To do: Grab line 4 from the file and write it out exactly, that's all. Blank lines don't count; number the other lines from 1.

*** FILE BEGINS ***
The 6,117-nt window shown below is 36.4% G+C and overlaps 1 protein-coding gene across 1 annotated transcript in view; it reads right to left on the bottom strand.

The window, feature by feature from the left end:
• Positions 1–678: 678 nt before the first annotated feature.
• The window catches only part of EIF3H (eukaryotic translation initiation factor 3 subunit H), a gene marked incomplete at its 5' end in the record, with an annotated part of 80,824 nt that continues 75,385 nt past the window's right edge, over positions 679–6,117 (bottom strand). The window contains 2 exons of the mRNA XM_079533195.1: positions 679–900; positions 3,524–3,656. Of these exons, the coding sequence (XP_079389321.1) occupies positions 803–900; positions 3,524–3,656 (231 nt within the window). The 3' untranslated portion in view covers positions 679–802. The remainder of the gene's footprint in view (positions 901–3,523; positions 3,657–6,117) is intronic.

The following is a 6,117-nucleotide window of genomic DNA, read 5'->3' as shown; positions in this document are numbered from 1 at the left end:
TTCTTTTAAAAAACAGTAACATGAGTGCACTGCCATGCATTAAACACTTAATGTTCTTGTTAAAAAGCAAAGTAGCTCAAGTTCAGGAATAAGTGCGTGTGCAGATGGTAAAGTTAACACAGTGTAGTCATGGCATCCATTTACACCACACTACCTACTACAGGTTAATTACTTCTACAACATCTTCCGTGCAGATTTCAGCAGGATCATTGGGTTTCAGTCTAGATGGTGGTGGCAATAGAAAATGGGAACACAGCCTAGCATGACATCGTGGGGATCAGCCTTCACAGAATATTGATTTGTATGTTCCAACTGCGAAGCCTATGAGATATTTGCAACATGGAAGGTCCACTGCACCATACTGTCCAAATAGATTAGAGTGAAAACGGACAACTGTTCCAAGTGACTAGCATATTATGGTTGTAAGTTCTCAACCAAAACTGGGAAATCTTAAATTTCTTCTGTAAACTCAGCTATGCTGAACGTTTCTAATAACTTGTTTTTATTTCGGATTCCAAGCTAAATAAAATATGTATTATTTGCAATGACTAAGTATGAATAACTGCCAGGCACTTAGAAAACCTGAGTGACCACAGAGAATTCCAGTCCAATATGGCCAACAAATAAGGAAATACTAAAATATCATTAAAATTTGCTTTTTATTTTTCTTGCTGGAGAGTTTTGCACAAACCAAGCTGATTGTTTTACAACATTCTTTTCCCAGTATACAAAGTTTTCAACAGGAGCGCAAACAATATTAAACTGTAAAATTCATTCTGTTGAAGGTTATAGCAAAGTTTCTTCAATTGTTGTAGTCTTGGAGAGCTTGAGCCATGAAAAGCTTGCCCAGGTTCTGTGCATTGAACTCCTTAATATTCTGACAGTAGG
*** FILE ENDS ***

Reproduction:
• The window catches only part of EIF3H (eukaryotic translation initiation factor 3 subunit H), a gene marked incomplete at its 5' end in the record, with an annotated part of 80,824 nt that continues 75,385 nt past the window's right edge, over positions 679–6,117 (bottom strand). The window contains 2 exons of the mRNA XM_079533195.1: positions 679–900; positions 3,524–3,656. Of these exons, the coding sequence (XP_079389321.1) occupies positions 803–900; positions 3,524–3,656 (231 nt within the window). The 3' untranslated portion in view covers positions 679–802. The remainder of the gene's footprint in view (positions 901–3,523; positions 3,657–6,117) is intronic.